“A tireless seeker of the truth”.
That’s how Pope Francis defines Blaise Pascal, the French mathematician, physicist and philosopher born 400 years ago today.
The Pope has dedicated an Apostolic Letter to him, stressing his scientific brilliance, concern for the poor, and relentless search for God.
A key theme of Pope Francis’ letter is the “brilliant and inquisitive mind” of Pascal. A child prodigy, he made important breakthroughs in mathematics and, at age 19, invented an arithmetic calculator, a forerunner of the modern computer.
The Pope stresses that Pascal used his intellectual gifts to wrestle with “the questions that troubled his age”, inventing, for example, the “five-penny coaches” system, the world’s first public transport network.
The Holy Father goes on to praise Pascal – who, aged 31, underwent a conversion experience he referred to as the “Night of Fire” – for his nuanced understanding of the role of reason in religious belief.
On the one hand, the Pope says, Pascal argued for the “reasonableness of faith in God”; on the other, precisely because of his own intellectual prowess, he also recognised reason’s limits, and stressed the importance of responding with faith to God’s call.
A final theme to emerge from the letter is Pascal’s attention to those less well-off than himself.
The Pope quotes Pascal’s words on his deathbed: “If the physicians tell the truth, and God grants that I recover from this sickness, I am resolved to have no other work or occupation for the rest of my life except to serve the poor.”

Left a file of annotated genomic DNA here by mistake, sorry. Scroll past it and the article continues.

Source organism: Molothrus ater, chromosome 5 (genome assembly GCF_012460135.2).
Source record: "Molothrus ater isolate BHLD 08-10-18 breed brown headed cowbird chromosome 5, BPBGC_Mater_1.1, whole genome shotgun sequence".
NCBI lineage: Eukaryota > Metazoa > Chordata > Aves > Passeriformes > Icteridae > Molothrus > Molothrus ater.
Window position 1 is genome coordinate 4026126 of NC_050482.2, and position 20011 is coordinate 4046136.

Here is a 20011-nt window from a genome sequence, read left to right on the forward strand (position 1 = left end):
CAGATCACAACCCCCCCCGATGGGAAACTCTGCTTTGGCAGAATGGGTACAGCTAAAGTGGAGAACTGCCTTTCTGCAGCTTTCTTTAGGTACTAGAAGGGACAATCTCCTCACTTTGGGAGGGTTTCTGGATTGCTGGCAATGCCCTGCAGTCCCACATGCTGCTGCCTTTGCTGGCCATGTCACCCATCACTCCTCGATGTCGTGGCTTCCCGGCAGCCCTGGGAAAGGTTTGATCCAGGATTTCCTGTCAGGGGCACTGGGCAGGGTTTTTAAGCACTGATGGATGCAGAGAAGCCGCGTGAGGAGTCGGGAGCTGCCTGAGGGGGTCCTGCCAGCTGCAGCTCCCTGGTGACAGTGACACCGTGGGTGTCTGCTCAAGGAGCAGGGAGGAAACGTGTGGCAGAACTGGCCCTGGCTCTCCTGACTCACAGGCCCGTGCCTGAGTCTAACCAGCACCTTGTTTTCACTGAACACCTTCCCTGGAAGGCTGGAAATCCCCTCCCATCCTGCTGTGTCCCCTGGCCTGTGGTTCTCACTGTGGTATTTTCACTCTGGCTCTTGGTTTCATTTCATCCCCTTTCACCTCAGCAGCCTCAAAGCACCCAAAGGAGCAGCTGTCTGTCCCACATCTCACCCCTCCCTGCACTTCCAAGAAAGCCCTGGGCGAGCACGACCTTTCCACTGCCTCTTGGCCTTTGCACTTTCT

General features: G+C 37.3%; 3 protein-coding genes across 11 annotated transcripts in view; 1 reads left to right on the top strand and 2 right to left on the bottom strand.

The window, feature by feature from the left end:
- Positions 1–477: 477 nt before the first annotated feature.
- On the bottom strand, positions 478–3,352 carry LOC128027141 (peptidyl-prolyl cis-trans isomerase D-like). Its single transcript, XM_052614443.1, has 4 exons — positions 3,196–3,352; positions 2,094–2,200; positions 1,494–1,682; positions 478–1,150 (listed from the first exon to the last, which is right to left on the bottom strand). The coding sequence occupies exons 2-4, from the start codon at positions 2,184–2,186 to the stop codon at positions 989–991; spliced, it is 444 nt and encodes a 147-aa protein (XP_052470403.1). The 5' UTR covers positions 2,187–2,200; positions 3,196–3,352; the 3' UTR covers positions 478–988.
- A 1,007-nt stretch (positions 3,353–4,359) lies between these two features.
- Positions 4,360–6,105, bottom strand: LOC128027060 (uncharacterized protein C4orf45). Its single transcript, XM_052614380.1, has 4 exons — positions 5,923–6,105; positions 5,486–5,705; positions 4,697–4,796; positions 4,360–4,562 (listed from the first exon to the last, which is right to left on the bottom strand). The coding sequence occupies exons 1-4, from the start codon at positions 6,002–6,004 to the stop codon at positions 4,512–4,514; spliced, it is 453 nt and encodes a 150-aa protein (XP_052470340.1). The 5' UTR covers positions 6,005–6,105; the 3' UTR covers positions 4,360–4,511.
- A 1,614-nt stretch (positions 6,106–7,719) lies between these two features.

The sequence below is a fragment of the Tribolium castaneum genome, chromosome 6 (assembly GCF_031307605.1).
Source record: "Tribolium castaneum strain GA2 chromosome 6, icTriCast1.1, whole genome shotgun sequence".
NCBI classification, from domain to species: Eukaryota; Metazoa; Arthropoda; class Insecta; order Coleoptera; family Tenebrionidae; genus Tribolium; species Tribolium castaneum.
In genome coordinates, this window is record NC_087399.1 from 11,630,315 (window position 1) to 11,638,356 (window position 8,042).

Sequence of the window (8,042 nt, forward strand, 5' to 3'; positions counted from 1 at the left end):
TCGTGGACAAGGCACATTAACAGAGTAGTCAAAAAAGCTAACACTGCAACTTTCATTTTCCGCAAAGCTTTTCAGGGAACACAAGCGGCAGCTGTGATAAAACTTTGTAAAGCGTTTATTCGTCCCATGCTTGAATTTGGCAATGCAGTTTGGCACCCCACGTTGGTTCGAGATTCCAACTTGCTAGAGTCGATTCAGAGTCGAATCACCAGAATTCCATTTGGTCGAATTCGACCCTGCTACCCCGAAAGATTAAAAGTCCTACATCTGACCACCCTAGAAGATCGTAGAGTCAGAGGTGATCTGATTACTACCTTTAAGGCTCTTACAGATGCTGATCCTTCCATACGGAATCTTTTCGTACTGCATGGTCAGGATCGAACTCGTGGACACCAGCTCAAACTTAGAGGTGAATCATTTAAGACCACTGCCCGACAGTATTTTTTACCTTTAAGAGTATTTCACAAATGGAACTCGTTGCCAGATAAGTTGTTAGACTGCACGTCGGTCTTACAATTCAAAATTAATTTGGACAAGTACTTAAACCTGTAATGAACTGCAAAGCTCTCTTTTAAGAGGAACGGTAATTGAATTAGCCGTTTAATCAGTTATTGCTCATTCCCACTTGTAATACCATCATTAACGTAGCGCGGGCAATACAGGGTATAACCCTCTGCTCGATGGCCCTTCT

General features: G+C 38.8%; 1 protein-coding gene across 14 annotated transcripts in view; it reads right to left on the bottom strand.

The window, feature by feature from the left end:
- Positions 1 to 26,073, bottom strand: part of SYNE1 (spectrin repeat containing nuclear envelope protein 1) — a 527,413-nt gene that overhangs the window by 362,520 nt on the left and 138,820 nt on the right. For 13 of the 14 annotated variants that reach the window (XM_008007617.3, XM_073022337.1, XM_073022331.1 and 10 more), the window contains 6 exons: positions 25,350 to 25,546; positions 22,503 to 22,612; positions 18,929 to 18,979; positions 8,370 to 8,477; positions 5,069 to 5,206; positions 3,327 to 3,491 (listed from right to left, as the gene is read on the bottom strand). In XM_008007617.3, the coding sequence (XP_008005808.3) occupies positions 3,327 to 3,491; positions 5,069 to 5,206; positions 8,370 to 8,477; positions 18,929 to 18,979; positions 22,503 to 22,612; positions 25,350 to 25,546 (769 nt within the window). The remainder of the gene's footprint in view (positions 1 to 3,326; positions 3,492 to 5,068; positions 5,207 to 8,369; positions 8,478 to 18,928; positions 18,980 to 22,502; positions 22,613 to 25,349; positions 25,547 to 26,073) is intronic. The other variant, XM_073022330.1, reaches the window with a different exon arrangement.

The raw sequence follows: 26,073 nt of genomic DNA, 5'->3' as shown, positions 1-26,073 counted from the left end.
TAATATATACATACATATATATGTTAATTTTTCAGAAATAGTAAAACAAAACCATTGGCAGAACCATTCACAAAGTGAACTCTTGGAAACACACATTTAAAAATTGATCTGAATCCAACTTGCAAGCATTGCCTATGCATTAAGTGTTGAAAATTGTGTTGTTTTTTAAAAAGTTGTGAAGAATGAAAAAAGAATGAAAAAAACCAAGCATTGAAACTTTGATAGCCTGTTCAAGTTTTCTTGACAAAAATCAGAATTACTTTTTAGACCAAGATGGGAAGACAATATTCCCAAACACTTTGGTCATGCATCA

“It is moving,” Pope Francis writes, “to realize that in the last days of his life, so great a genius as Blaise Pascal saw nothing more pressing than the need to devote his energies to works of mercy.”
At a press conference convened to present the Apostolic Letter, Cardinal Tolentino de Mendonça – the Prefect of the Vatican’s Dicastery for Culture and Education – stressed that Pope Francis is a “profound admirer” of Pascal.
The Cardinal noted that the Pope has released (or is planning to release) a number of such Apostolic Letters, on figures, such as Dante Alighieri and Saint Therese of Lisieux, whom he judges “beacons” for the contemporary world.
Pascal, the Portuguese Cardinal said, is one such beacon, because he “brings everything together”: science and faith, philosophy and mathematics, spirituality and a practical mindset.
He also stressed that Pope Francis’ letter, as well as discussing the well-known aspects of the French writer’s life, makes an original contribution in that it delves into lesser-known territory, such as his concern for the poor.
In response to a question about Pascal’s association with Jansenism, a controversial theological movement in the early modern Church, the Cardinal said that the French writer was “perfectly Catholic.”